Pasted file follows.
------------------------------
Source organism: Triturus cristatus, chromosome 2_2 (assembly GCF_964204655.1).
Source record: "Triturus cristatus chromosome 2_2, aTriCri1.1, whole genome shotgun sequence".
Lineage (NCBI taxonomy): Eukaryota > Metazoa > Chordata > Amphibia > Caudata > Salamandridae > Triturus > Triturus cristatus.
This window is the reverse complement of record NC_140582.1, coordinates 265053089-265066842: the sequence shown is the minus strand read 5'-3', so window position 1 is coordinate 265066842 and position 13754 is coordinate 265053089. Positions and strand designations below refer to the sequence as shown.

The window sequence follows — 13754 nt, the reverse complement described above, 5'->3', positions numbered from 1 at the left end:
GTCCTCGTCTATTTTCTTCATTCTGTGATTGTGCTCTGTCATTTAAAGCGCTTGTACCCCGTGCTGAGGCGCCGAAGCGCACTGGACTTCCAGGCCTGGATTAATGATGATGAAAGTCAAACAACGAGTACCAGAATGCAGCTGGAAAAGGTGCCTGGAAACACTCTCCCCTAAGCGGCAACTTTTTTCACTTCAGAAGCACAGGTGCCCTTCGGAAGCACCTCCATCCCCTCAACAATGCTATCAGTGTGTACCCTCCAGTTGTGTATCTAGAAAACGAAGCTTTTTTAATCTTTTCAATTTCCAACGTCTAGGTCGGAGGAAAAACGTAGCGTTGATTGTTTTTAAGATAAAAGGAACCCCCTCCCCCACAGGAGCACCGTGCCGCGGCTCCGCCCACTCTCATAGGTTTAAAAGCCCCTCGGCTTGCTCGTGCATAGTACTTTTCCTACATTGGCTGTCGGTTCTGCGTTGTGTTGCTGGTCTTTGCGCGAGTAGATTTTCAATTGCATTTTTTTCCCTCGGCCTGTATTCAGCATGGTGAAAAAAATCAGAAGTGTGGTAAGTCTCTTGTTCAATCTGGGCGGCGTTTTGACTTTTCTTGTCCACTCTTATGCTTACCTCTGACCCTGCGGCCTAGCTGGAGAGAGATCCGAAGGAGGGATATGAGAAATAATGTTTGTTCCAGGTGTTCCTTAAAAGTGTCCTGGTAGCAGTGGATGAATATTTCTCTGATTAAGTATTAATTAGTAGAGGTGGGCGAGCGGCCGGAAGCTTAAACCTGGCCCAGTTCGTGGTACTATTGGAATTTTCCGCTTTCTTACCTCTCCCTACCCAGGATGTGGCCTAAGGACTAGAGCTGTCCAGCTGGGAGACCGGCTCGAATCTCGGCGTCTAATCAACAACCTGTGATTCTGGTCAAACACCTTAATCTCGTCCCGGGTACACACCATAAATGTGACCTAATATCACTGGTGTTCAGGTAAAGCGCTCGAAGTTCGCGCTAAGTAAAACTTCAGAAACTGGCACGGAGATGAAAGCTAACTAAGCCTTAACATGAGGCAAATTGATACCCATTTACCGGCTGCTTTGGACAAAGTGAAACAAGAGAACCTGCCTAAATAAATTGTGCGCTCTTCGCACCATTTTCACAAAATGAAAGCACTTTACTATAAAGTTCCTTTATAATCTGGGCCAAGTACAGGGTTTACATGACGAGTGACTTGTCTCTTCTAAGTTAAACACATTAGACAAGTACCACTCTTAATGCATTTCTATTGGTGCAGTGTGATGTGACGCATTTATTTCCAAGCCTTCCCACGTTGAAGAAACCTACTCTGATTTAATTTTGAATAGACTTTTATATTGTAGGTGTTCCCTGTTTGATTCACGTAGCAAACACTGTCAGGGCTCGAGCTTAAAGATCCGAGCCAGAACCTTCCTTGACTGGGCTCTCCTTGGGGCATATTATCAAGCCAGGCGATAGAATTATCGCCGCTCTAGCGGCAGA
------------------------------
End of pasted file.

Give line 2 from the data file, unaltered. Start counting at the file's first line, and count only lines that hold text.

Source record: "Triturus cristatus chromosome 2_2, aTriCri1.1, whole genome shotgun sequence".